Thank you, all, for allowing me to be part of this service–to the Rev. Dr. Gayle Fisher-Stewart for organizing us, and to all who have offered your reflections. You all knew Bishop Barbara Harris far longer than I did. Your presence here is a living tribute to her life and legacy. In speaking I feel a bit like one of the laborers in Jesus’ parables who was invited to work for the last hour of the day and yet given the same wage as those who had toiled since dawn.
Meeting Bishop Harris for the first time was also an experience of being afforded a blessing I had not earned. I will never forget the afternoon when she and the Rev. Nan Peete came to my house and we shared a meal. It was then that Bishop Harris decided, on the spot, to love me, and I couldn’t believe my good fortune.
Her way with me was, of course, her way with everyone. She felt called to love everyone. Among the more extraordinary passages of her memoir, Hallelujah Anyhow, is a portion of a sermon she preached about her experiences in Greenville, Mississippi in 1965. She describes a man that she likens to Judas Iscariot. Apparently this man would attend all the mass meetings and church services of the movement and then go down to the police department and tell the authorities everything he heard. About this man she writes:
Whatever might have moved him to betray his own oppressed people lay between him and God. But as surely as Judas Iscariot was loved by Jesus, so this man was within the circle of our Lord’s embrace as well.
Sadly, I never spoke to him. I never got to know him nor find out anything about his life. Had I been more sensitive, more perceptive, more like the Christ I ciam to follow, one day I might have engaged him in conversation. Instead I glared at him like some loathsome leper and I let the opportunity for some Christ-like encounter or some reconciling engagement slip by. . . I was more ready to judge than to understand; more ready to condemn than to forgive; more ready to be right than to be loving.1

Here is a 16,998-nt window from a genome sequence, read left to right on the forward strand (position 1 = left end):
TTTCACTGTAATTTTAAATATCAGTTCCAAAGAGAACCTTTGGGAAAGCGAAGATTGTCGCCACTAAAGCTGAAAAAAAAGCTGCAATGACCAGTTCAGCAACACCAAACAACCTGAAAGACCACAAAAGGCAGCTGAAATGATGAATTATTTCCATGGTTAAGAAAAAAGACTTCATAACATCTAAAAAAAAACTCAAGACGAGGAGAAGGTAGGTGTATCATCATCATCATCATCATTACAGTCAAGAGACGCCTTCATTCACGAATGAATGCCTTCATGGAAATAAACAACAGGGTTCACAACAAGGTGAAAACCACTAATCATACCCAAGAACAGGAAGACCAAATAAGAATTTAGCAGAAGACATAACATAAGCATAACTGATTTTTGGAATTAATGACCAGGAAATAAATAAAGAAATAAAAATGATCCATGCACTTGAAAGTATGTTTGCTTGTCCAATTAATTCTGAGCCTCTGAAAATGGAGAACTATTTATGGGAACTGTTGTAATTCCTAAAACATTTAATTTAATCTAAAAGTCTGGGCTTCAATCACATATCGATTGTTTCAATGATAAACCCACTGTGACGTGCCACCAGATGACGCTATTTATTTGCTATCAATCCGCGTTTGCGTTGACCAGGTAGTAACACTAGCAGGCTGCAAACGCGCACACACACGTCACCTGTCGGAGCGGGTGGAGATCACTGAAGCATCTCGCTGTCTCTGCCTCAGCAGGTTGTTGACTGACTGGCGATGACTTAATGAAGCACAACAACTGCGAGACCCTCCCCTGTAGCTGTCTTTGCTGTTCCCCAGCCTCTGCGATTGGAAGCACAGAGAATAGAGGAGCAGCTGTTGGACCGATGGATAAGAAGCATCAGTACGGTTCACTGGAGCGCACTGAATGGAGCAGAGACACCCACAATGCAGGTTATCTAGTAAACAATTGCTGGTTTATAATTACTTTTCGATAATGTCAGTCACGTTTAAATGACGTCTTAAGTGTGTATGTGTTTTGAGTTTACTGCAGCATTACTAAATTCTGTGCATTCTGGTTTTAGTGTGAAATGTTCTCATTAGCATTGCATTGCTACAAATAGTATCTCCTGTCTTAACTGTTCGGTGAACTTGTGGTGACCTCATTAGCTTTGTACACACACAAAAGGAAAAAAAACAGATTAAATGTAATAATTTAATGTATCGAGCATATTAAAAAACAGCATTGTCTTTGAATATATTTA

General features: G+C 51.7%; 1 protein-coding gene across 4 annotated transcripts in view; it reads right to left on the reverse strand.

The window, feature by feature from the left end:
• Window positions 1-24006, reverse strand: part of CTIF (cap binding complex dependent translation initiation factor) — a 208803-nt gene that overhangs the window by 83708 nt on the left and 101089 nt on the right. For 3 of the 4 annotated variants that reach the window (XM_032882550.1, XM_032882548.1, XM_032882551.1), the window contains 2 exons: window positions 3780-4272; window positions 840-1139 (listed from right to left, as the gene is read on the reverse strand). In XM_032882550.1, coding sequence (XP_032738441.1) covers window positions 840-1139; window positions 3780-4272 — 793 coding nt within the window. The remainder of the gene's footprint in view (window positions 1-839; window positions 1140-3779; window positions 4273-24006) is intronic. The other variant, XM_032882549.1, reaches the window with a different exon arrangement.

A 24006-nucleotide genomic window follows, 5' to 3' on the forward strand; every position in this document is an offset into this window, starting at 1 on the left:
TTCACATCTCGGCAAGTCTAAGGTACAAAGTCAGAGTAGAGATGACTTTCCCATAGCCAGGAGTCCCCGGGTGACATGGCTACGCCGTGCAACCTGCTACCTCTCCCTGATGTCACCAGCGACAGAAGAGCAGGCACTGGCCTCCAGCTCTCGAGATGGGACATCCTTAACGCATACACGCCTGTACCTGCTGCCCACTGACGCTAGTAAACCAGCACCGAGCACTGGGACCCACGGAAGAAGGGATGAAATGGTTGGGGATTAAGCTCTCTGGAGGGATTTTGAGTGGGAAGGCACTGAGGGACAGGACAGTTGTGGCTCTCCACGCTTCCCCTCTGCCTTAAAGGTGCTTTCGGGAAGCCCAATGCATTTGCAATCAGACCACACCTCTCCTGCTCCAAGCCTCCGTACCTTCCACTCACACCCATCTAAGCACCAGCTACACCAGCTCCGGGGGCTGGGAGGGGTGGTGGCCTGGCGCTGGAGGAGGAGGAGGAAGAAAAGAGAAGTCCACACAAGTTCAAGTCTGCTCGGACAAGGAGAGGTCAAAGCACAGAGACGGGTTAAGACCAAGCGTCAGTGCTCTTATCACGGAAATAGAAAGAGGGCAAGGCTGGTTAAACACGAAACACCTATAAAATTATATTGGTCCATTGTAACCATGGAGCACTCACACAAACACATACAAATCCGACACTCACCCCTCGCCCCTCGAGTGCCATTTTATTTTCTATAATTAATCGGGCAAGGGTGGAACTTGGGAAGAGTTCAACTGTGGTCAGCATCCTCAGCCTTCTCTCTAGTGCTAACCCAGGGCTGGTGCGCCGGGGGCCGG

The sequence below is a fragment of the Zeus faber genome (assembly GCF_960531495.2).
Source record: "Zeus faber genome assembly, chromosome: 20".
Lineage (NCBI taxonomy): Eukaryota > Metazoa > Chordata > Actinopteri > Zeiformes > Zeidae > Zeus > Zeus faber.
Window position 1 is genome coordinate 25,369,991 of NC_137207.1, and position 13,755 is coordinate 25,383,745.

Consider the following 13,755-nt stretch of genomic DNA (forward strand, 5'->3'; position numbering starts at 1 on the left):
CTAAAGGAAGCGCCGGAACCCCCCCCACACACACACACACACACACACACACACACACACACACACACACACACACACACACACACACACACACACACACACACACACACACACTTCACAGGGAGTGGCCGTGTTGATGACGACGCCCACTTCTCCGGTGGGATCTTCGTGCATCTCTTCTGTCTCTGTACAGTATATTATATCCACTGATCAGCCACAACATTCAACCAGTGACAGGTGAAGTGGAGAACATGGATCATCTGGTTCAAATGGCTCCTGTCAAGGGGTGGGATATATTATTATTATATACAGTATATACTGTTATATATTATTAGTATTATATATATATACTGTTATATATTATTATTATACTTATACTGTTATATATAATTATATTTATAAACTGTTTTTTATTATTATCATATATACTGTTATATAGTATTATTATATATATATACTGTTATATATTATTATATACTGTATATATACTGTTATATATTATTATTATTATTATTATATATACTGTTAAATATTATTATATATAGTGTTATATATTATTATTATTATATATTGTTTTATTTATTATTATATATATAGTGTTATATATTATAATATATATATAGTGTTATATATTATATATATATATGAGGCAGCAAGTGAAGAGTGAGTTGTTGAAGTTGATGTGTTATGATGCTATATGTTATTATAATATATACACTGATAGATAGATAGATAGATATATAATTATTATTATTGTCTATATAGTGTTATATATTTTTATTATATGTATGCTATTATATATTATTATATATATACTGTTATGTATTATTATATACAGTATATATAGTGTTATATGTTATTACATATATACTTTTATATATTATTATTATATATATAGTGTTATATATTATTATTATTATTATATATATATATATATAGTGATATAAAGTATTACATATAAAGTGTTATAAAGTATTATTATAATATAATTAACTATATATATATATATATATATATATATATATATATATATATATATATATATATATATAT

No lest I, as a white person, imagine that in her kindness toward me and her desire to love as Jesus loves, Bishop Harris would let me off the hook, she was equally clear in her critique of those who mindlessly benefit from institutionalized racism. Writing of her high school years in an all-girls, and nearly all white, academically advanced school, she says this:
The few blacks girls at the school learned to stick together and support one another, so I suppose good did come out of all the disappointments and rejection. I’m wary of saying, “It came out all right,” because that school treated us very poorly and it hurt. Just because we preserve through raciism and grow stronger in the face of discrimination doesn’t mean it was right in any way. . . The damnable thing about institutionalized racism is that well-meaning white folk don’t have to do anything overt to insure its perpetuation. If they just get up every morning and put one foot in front of the other, they will continue to benefit from their unearned white privilege at the expense and denial of people of color. . . to eradicate institutional white racism demands that people take intentional steps to identify how it permeates our society, recognize their complicity in it and do what they can to dismantle it. It is a continuous and arduous task. . .
She concluded this section on a word of hope and challenge:
There is a remnant of God that lives and looks and speaks to the future in the minds of those who understand struggle; in the hearts of those who have dedicated their lives; in the hopes of the people for whom it is waged; in the fears of those against whom it is directed; and in the strength of those who will carry it out.
Being in Bishop Harris’ presence, and reading her words now, inspires me to be about that continuous, arduous task.
This biblical passage that comes to my mind when thinking of Bishop Harris is a line from Paul’s first letter to the Corinthians. In describing himself and his unlikely calling to be an apostle of Jesus, Paul confidently declares, “By the Grace of God I am what I am, and his grace toward me has not been in vain. On the contrary, I worked harder than any of them–though it was not I, but the grace of God that is with me.” (I Corinthians 15:10)
I was always struck by how comfortable Bishop Harris was in being herself–in the way she carried herself, the way she dressed. You could always find her at House of Bishops gatherings outside the meeting room, usually smoking a cigarette with a colleague with whom she disagreed on nearly everything, grateful for the companionship across vast differences.
Bishop Harris died right as the pandemic was closing everything down. Bishop Gates and I were in conversation, knowing that there needed to be a service for her in Boston and at Washington National Cathedral. In the end, there was neither. There may be someday, but there’s also something powerful about what’s happening this week. For all around the country, as we begin to truly take stock of all that we have lost this past year, there are services like this commemorating Bishop Harris. We’re all here drawing upon her spirit and her faith to see us through.
She has moved on to better things now–going from strength to strength in the mystery of what one day awaits us all. And she is here cheering us on, reminding us now what she said so many times as she lived: the power behind us is greater than the task ahead of us.
Thank you, Barbara. May it be so.
1 Barbara C. Harris, Hallelujah Anyhow! (Church Publishing, 2018), p.57.